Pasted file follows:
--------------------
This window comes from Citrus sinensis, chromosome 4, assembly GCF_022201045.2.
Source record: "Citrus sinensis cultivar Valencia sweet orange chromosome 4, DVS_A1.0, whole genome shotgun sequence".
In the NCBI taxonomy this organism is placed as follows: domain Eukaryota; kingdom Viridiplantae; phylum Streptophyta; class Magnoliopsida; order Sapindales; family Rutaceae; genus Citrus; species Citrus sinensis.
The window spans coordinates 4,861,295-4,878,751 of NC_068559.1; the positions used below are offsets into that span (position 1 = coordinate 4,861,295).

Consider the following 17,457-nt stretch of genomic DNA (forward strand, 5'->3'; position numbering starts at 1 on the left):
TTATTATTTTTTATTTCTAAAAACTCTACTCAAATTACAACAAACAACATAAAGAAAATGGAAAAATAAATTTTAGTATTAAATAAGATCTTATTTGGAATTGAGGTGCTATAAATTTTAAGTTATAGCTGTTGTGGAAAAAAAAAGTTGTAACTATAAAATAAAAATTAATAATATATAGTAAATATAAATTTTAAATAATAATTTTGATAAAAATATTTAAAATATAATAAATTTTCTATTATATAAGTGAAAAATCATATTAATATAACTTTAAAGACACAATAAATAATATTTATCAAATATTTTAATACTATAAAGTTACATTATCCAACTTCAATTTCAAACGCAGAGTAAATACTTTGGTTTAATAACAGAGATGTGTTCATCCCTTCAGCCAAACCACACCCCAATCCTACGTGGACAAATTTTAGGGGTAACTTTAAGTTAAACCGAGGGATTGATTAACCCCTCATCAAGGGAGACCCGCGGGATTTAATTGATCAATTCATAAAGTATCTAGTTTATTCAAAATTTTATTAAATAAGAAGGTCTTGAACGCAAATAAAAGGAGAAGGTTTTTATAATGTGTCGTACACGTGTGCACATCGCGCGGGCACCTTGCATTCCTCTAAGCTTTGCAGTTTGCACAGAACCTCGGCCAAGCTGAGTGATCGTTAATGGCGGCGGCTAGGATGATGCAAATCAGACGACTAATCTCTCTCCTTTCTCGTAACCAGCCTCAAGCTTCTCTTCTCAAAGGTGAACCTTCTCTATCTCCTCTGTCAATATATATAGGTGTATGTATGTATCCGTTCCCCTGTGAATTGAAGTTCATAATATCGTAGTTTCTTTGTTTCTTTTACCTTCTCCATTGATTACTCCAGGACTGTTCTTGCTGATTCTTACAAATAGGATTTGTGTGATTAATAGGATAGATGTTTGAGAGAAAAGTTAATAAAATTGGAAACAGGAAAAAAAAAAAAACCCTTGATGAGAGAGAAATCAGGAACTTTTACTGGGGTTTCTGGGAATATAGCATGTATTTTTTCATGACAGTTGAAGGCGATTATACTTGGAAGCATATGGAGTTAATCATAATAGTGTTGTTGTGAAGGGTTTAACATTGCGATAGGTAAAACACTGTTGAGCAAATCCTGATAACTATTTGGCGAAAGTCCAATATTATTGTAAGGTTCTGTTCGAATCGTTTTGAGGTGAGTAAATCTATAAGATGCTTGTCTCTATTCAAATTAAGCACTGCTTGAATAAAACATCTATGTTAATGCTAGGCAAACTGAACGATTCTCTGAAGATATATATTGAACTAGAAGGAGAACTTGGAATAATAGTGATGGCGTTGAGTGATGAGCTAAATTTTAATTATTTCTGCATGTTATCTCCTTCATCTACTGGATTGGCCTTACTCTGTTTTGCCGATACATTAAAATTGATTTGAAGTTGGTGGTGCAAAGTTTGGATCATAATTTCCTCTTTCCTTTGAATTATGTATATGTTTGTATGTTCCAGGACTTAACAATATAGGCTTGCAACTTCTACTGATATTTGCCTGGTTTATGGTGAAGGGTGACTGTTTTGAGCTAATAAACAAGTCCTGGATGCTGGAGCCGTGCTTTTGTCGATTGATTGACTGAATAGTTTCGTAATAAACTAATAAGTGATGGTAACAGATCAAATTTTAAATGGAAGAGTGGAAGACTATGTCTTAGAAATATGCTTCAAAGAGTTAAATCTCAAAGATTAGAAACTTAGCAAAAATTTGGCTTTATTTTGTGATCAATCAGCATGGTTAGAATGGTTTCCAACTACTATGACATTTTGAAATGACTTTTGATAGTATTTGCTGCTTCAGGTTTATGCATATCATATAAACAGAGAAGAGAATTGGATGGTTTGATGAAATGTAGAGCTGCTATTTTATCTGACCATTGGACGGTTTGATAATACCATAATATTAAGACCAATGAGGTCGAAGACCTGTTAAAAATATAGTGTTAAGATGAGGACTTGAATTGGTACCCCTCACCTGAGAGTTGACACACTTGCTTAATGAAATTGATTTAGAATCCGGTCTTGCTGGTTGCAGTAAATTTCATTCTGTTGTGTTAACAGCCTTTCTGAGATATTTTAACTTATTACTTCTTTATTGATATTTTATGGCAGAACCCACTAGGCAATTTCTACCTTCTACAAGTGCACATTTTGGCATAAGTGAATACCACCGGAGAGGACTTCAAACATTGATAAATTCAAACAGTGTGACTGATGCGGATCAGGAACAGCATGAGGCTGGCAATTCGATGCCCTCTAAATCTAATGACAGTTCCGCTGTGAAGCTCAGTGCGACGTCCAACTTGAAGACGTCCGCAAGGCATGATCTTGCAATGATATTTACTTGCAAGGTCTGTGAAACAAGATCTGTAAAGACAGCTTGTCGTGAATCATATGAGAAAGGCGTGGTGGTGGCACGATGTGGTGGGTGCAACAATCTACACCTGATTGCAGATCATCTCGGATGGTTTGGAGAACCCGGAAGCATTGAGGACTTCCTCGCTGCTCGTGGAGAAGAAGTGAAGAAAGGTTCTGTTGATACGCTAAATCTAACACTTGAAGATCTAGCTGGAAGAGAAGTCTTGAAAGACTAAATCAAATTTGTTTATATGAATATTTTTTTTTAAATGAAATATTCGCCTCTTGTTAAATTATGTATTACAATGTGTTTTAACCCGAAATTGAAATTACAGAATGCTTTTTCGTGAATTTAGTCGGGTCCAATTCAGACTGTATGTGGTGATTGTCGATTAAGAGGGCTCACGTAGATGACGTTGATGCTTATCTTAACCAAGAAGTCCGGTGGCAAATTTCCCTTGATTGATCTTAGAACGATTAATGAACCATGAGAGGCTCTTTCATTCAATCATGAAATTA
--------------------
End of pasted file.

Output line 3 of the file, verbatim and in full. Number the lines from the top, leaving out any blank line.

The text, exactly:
In the NCBI taxonomy this organism is placed as follows: domain Eukaryota; kingdom Viridiplantae; phylum Streptophyta; class Magnoliopsida; order Sapindales; family Rutaceae; genus Citrus; species Citrus sinensis.